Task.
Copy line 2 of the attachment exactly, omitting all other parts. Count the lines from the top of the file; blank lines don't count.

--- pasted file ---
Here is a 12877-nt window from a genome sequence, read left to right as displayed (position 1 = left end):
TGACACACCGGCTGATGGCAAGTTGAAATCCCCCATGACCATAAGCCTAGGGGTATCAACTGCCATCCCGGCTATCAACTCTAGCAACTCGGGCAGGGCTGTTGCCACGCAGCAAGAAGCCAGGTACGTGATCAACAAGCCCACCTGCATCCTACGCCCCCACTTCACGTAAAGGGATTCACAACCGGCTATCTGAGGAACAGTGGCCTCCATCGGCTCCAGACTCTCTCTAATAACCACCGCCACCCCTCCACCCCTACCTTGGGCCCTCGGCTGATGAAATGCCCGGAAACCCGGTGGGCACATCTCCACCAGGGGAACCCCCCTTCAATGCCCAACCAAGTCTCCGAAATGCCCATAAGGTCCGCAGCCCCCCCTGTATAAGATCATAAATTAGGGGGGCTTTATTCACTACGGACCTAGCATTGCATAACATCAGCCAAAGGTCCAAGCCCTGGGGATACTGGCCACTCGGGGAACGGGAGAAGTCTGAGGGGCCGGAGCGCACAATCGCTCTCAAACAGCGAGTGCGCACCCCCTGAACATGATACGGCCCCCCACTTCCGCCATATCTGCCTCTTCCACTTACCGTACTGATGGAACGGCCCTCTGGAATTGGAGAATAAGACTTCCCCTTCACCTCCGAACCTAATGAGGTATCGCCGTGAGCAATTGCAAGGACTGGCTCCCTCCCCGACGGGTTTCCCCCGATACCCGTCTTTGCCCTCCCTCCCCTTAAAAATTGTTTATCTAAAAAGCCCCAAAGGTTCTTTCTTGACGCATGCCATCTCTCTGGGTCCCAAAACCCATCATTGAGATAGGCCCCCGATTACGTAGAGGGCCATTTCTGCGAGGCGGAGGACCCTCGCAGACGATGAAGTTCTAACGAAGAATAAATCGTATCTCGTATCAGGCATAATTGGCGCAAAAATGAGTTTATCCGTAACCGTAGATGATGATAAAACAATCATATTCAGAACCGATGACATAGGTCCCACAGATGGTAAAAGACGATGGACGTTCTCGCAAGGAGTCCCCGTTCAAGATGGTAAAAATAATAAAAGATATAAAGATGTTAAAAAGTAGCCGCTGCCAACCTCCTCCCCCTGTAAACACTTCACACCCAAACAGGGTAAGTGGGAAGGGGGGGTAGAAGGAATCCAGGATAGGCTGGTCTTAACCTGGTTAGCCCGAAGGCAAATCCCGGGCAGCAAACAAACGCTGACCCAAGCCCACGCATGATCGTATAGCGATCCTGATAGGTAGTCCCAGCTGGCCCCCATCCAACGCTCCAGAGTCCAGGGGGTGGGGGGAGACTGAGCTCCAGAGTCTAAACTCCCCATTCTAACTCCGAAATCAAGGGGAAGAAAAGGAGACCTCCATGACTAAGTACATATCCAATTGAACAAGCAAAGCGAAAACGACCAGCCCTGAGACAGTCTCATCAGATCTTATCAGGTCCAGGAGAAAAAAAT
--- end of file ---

TGACACACCGGCTGATGGCAAGTTGAAATCCCCCATGACCATAAGCCTAGGGGTATCAACTGCCATCCCGGCTATCAACTCTAGCAACTCGGGCAGGGCTGTTGCCACGCAGCAAGAAGCCAGGTACGTGATCAACAAGCCCACCTGCATCCTACGCCCCCACTTCACGTAAAGGGATTCACAACCGGCTATCTGAGGAACAGTGGCCTCCATCGGCTCCAGACTCTCTCTAATAACCACCGCCACCCCTCCACCCCTACCTTGGGCCCTCGGCTGATGAAATGCCCGGAAACCCGGTGGGCACATCTCCACCAGGGGAACCCCCCTTCAATGCCCAACCAAGTCTCCGAAATGCCCATAAGGTCCGCAGCCCCCCCTGTATAAGATCATAAATTAGGGGGGCTTTATTCACTACGGACCTAGCATTGCATAACATCAGCCAAAGGTCCAAGCCCTGGGGATACTGGCCACTCGGGGAACGGGAGAAGTCTGAGGGGCCGGAGCGCACAATCGCTCTCAAACAGCGAGTGCGCACCCCCTGAACATGATACGGCCCCCCACTTCCGCCATATCTGCCTCTTCCACTTACCGTACTGATGGAACGGCCCTCTGGAATTGGAGAATAAGACTTCCCCTTCACCTCCGAACCTAATGAGGTATCGCCGTGAGCAATTGCAAGGACTGGCTCCCTCCCCGACGGGTTTCCCCCGATACCCGTCTTTGCCCTCCCTCCCCTTAAAAATTGTTTATCTAAAAAGCCCCAAAGGTTCTTTCTTGACGCATGCCATCTCTCTGGGTCCCAAAACCCATCATTGAGATAGGCCCCCGATTACGTAGAGGGCCATTTCTGCGAGGCGGAGGACCCTCGCAGACGATGAAGTTCTAACGAAGAATAAATCGTATCTCGTATCAGGCATAATTGGCGCAAAAATGAGTTTATCCGTAACCGTAGATGATGATAAAACAATCATATTCAGAACCGATGACATAGGTCCCACAGATGGTAAAAGACGATGGACGTTCTCGCAAGGAGTCCCCGTTCAAGATGGTAAAAATAATAAAAGATATAAAGATGTTAAAAAGTAGCCGCTGCCAACCTCCTCCCCCTGTAAACACTTCACACCCAAACAGGGTAAGTGGGAAGGGGGGGTAGAAGGAATCCAGGATAGGCTGGTCTTAACCTGGTTAGCCCGAAGGCAAATCCCGGGCAGCAAACAAACGCTGACCCAAGCCCACGCATGATCGTATAGCGATCCTGATAGGTAGTCCCAGCTGGCCCCCATCCAACGCTCCAGAGTCCAGGGGGTGGGGGGAGACTGAGCTCCAGAGTCTAAACTCCCCATTCTAACTCCGAAATCAAGGGGAAGAAAAGGAGACCTCCATGACTAAGTACATATCCAATTGAACAAGCAAAGCGAAAACGACCAGCCCTGAGACAGTCTCATCAGATCTTATCAGGTCCAGGAGAAAAAAAT